4. Gently tap the edge of the celery salt container to shake a little of it into the tomato mixture; you’re looking to add no more than 1/16th of a teaspoon, the same with the cayenne and smoked paprika. Taste the mixture and add more cayenne if you’d like a little more heat. Whisk.
5. To make sure you don’t use more than a drop or two of instant smoke (which has a highly concentrated flavor), pour a little instant smoke into the smallest measuring spoon you have, then use a clean finger to add two drops to the saucepan. This gives the soup its wonderfully deep, smoky flavor.
6. Make the grilled-cheese-and-bacon sandwiches.
7. While whisking, heat the soup until just before it starts bubbling, and take off heat to cool for two minutes.
8. Serve in wide bowls you can dip a sandwich into.
Light crusty bread, 8 slices
8 slices of pre-cut Kolby-jack cheese
Six strips of thick-cut smoked bacon
Tub of margarine
Large flat spatula
1. Heat the oven to 350 degrees Fahrenheit.
2. Line a pan (not a sheet) thoroughly with foil. Lay out the bacon on the pan so they’re barely touching each other. Cook in the oven for 14 minutes or until the fat is sizzling and the strips are noticeably reduced and beginning to crisp up.
3. Remove the bacon from the oven and let cool.
4. Lay a strip of parchment paper down on the counter/table.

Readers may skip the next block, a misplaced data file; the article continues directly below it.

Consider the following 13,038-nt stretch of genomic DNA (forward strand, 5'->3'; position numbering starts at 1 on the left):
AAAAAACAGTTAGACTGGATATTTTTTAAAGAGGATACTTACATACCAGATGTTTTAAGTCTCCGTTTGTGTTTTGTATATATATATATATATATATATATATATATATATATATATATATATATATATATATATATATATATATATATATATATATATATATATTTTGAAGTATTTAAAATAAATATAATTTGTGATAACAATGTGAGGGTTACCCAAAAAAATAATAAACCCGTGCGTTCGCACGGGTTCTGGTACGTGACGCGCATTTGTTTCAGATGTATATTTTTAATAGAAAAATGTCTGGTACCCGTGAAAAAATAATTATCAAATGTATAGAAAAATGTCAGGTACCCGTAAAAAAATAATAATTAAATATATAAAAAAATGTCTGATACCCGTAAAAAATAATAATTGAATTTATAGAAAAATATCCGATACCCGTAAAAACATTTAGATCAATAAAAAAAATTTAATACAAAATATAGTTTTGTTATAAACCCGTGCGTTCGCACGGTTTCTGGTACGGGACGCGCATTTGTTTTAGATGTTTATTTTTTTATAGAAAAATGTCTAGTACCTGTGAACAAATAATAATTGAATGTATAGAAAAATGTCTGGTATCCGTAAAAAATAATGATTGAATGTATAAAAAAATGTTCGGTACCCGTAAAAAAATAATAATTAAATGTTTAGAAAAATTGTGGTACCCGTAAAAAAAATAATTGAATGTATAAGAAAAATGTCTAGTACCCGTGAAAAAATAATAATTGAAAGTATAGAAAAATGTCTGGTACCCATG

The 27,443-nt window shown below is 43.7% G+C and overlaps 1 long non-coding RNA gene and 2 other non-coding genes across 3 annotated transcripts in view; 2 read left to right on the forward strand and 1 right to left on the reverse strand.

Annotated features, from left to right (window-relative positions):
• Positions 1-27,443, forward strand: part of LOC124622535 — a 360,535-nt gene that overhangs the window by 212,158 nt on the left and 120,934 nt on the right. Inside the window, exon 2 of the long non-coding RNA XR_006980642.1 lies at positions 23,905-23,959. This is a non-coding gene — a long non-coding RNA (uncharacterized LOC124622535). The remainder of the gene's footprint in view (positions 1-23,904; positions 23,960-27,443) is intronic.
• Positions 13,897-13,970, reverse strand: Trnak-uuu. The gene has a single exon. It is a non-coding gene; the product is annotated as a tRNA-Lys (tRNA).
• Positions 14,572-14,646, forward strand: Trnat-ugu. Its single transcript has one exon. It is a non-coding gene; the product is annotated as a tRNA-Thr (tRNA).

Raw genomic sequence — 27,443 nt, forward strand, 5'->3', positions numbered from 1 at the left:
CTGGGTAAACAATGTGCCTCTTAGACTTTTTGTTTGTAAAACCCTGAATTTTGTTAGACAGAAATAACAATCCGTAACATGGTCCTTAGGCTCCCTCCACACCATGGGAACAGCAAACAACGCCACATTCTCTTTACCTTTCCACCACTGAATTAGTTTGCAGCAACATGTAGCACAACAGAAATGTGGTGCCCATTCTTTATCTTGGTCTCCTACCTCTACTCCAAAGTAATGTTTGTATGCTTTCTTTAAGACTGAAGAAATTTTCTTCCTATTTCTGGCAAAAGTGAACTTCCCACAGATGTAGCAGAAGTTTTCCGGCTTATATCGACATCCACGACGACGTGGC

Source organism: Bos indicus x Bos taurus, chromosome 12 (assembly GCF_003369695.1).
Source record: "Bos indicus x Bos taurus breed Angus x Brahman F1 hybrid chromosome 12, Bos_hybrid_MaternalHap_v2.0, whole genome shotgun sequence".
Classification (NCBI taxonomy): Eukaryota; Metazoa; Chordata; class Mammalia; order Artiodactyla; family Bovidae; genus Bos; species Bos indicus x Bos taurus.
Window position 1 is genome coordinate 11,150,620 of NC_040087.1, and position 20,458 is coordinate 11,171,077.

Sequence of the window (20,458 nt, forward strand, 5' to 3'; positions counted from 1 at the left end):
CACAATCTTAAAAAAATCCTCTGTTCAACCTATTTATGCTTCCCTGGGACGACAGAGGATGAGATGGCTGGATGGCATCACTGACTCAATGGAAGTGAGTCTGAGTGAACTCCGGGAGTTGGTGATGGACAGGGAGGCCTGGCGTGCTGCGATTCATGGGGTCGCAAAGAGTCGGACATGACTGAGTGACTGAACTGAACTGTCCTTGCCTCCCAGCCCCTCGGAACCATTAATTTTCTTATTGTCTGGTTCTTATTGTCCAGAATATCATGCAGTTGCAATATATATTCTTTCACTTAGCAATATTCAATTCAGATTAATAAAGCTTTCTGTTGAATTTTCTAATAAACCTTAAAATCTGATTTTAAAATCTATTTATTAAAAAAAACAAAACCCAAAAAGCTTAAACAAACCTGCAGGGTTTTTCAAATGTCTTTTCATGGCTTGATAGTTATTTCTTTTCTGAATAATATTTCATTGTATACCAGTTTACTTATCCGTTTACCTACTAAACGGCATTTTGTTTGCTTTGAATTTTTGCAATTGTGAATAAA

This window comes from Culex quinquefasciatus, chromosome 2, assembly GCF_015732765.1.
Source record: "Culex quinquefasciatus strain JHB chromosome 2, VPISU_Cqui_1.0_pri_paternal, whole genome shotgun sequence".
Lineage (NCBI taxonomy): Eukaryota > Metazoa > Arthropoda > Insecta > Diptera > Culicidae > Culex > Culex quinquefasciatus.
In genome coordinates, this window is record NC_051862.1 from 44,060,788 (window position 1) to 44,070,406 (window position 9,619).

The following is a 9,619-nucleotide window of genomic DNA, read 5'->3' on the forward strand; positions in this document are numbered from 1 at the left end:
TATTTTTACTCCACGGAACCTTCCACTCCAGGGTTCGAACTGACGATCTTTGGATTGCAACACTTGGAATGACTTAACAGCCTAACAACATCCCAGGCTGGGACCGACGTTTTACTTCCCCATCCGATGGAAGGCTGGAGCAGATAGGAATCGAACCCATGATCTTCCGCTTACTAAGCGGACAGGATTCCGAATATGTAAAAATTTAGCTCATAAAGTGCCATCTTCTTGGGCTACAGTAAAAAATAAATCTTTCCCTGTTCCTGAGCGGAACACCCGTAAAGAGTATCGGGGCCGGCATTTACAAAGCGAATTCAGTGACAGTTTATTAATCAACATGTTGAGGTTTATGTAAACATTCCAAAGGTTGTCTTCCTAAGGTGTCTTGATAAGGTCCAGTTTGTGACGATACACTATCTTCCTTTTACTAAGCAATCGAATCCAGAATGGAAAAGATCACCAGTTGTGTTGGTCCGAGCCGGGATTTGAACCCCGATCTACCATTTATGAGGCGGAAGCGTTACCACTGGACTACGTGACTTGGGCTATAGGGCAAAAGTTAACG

5. Take the loaf and arrange the slices in pairs for each sandwich you want to make. I prefer to make two sandwiches per person. I like to use concurrent slices for each sandwich, like so:
6. Butter the outside of both slices – you should keep the sides that faced each other clean. Arrange the slices butter side up on the parchment paper.
7. Tear up the cheese into strips the width of your bread slices, making sure the bread is covered but the cheese does not hang past the crust. You’ll want a slice per bread piece.
8. Cut the bacon into inch-pieces. Lay them out on the bread – about a strip and a half per sandwich.
9. Assemble the sandwich; bread butter side down, a layer of cheese, a layer of bacon, then the other slice – cheese, bread butter side up.
Or if you need a real picture...
10. Heat a small skillet on the stove, one just large enough to accommodate a single sandwich.
11. When the skillet is hot, place the sandwich on the skillet. Press the sandwich onto the skillet firmly using the spatula, and press down the spatula with a fork for leverage.
12. Cook both sides of the sandwich until golden with light brown graining, like the above picture. Use the fork and spatula to turn the sandwich over without separating the components from each other. Using pressure while cooking will make the melted cheese act as a glue to hold the whole sandwich together.
13. When the sandwich is done, place it on a plate and make the next one.